that. if you're proclaiming it and not living it, i don't like that. >> reporter: would you vote for donald trump if he was the nominee? >> i wouldn't. >> reporter: trump likes to say he has a great relationship with evangelicals and that may be true. the most recent polling from fox news shows trump leading among evangelicals nationally with 28%. >> corinthians 2:17 where the spirit of the lord, right, where the spirit of the lord, there is liberty. 2corinthians 2:17 wher spirit of the lord, right, where the spirit of the lord, there is liberty corinthians 2:17 where spirit of the lord, right, where the spirit of the lord, there is liberty. 3:17 where the spirit of the lord, right, where the spirit of the lord, there is liberty. >> reporter: trump said two corinthians instead of second giving the audience a chuckle followed by applause. many conservatives are bother that trump says he doesn't ask for forgiveness from god. e that trump says he doesn't ask for forgiveness from godd that trump says he doesn't ask for forgiveness from god. >> i'll vote for the person that believes what i do and has the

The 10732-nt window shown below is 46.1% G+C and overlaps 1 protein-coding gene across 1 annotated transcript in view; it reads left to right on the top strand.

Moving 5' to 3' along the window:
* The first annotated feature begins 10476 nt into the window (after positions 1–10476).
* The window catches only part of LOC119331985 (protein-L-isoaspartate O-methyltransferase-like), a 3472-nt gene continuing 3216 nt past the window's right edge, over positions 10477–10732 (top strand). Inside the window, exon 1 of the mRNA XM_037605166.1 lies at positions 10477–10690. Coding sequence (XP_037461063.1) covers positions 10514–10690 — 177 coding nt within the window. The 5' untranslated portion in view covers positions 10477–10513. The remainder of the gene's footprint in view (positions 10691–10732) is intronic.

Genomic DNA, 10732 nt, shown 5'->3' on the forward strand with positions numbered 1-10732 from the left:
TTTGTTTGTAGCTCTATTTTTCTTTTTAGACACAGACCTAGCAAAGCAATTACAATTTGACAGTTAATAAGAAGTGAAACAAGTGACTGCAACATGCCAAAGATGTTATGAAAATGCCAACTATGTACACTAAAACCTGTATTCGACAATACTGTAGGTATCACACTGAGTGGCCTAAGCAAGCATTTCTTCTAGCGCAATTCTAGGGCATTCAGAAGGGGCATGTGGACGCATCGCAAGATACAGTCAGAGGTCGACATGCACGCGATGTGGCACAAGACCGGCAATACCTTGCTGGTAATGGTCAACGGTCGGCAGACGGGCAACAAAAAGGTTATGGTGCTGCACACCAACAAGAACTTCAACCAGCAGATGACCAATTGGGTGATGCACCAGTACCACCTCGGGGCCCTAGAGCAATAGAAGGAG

same moral standards and that's definitely going to be a big deciding factor. >> reporter: does that sound like donald trump to you? >> it doesn't. i can't necessarily say that donald trump has the type of faith that i would put my vote for. >> reporter: these two sisters disagree. they like that trump is pro-life, though he was once pro-choice. >> i thought that he has changed and he's been faithful since 2011 to that is enough for me. god is about change. >> reporter: trump again called the bible his favorite book, and promised if he's elected, it will be okay to say merry christmas again, instead of the politically correct happy holidays. >> if i'm president, you're going to see merry christmas in department stores, believe me. >> reporter: all reasons many here are willing to give trump a chance. this student prefers ben carson. >> i would love to have a godly man in office but at this point i see the wave of trump, the trump train and the country